Every family seems normal to the people who are in it.
I read this out loud to my family as we sat down to dinner. I was met with a collective “really?,” and one skeptical look from J. I explained to them that I’d heard Stephen Colbert say this during an interview with David Letterman a few years ago. They reacted in the same way as when they saw that George Lucas had made it look like Han Solo didn’t shoot first…utter, absolute disbelief.
They seemed so deflated that I felt compelled to explain that this was during an interview before The Colbert Report was launched, and that Colbert had to make light of the situation since his family history does harbor the tragic death of his father and two brothers in a plane crash. What else, I asked, is the man supposed to say????
After nodding thoughtfully, we all went back to our pizza and J started giggling and clapping as if he’d just tasted cheese for the very first time. TGG started talking about how he has had a glimpse into what our future as “old people” will be like. My husband starting a monologue on the virtues of “those tomatoes we got at the Farmers’ Market” and, in the middle of my sudden listing of all we need from the store, the cats started hissing at each other under the table, which prompted J to squeal, jump, say BYE and run (with his hats all askew) towards the basement.
It was so quiet that you could hear a pin drop.
And then we started laughing. That, my friends, is what Stephen Colbert meant. To us THIS was normal, and there’s no arguing about the point…
Our sense of normalcy gets reviewed and revised frequently. More frequently than the DSM, and that’s saying a lot. There is a lot of discussion for any changes effected on that piece of literature, and no less discussion goes into deciding what we’re comfortable with for the time being.
There have been times when, in the middle of one or another crisis, we find ourselves exchanging looks and suddenly one of us bursts out: is THIS the new normal????? The others, hanging on to any shred of sanity we might have left, have a quick consultation and say yea or nay. Usually we say yea; sometimes we say nay; other times we say F*ck NO! At times the prospect of some versions of normalcy are more than anyone can bear.
The latest normal around here involves a toothless cat that likes to chew on plastic, a Raggedy Ann doll that J plants on a pillow in the middle of his bed every morning, a board that is shuffled to suit his majesty’s mood, a rather significant aphid population that no one has the heart to kill, a new basement clock that doesn’t work and is stuck on 3:10 but that no one wants to take down (and a proposal has been floated for putting a post-it that reads “to Yuma” on it,) TGG’s new habit of explaining movies from end to beginning… Need I say more? Need I describe “normal” any further? I’m sure there are those of you who are wondering how we make it through the day without falling into the closest open manhole.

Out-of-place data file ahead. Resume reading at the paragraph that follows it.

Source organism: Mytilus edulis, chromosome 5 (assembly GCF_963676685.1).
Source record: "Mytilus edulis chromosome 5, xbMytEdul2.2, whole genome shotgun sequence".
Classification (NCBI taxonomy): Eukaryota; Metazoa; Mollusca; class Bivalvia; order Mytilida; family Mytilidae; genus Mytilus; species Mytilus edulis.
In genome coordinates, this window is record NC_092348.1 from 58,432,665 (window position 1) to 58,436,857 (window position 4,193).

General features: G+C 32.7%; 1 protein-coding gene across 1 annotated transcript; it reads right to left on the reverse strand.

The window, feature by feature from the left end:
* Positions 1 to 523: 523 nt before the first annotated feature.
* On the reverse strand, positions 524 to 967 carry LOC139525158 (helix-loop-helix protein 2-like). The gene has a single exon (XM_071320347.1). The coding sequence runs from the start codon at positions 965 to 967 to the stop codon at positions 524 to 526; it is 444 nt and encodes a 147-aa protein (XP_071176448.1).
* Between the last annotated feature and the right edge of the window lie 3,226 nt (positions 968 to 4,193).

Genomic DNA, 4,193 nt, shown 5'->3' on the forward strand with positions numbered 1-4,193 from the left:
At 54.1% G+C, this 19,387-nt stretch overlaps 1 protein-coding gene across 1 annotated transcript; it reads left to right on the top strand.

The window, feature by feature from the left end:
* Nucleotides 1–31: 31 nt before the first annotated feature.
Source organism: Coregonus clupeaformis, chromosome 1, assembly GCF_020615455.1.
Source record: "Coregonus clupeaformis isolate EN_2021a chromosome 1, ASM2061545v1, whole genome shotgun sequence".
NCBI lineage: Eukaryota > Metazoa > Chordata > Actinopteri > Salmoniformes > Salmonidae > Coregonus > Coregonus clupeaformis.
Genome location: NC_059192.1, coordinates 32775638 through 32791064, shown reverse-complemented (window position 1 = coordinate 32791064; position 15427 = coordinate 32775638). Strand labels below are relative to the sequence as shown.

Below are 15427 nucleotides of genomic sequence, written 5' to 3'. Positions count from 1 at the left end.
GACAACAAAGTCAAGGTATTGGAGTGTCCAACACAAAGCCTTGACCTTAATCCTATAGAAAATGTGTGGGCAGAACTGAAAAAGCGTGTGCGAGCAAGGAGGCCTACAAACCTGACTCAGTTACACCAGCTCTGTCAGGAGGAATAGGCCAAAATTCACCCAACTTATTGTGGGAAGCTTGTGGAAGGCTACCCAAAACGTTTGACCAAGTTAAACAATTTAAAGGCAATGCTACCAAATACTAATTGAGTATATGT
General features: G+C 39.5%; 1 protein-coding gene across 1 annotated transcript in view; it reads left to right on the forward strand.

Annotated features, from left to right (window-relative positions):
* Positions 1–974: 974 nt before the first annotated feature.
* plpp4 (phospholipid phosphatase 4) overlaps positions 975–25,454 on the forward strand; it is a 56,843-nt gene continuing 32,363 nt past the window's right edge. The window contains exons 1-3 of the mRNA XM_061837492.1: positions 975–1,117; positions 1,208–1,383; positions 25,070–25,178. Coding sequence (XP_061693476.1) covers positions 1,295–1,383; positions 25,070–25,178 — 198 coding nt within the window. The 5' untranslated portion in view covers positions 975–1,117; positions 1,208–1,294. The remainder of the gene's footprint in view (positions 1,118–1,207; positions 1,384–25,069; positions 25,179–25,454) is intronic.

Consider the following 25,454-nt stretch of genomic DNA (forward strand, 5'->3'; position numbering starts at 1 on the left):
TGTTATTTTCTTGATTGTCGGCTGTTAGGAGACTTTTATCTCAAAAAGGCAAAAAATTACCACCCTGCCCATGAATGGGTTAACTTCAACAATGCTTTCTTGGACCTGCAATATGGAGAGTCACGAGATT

By the same token, I’m sure there are those of you who are thinking “oh, please…we can top that any day of the week!!!”
My husband’s fiftieth birthday is coming up. In preparation of such an august occasion (although it takes place in early September…ha ha ha…I know…couldn’t help myself,) I e-mailed his siblings and asked for suggestions as to what could be done to celebrate. One sibling said “well, when football season comes around, we can go to a game.” The other ideas were basically traveling along the same line: oh, we’ll see. I had told my husband that maybe we could have a party. When he finally stopped laughing and caught his breath, he said “and who, pray tell, would we invite???” I had this mental image of J, TGG, my husband and I sitting in the clubhouse by the pool, dressed up and eating appetizers. No one, we realized, would pack bags and fly across the country to mark the day, so we have to do this “our” way…
My sister in-law, with whom I don’t correspond frequently enough to make me happy, asked me what we usually would do for a birthday. I was about to say “bake a cake, cook dinner…” and then I realized that I’d barely be scratching the surface with such a response. We conspire. We huddle in corners and whisper giddily, scattering when the honoree to-be approaches. We run at the sound of the doorbell, grab packages and sometimes pile into a closet with a flashlight to unpack things. We hide gifts and then laugh when the person barely misses discovering it. We bring the cameras out to witness the unwrapping of presents, the surprise, the pleasure reflected in the befuddled and then enlightened look… We cook meals around which we linger, drink wine that is savored and give a dramatic reading of the label…perhaps in a foreign accent or using the voice of Donald Duck.
Just like Scrooge doesn’t fully understand the Cratchits’ ability to be happy in the middle of their miserable circumstances, those who see us through the window wouldn’t dream of thinking we are “normal” and yet…
We would probably worry if we didn’t have Mozart, Lincoln and Franklin attached to the fridge door. We would probably feel naked if J didn’t walk around the store with the hats and Slinky. Of course, we thought the same thing about the boxing gloves, but that’s why “normal” gets revised and reviewed and re-invented. Like us, “normal” evolves and stretches and changes and morphs…
The best days are the ones when we, unwittingly, agree with what Stephen Colbert said to David Letterman as we set timers, shuffle boards, replace a faulty Slinky with a fresh Slinky, act as normal as we can be…within our circumstances, of course.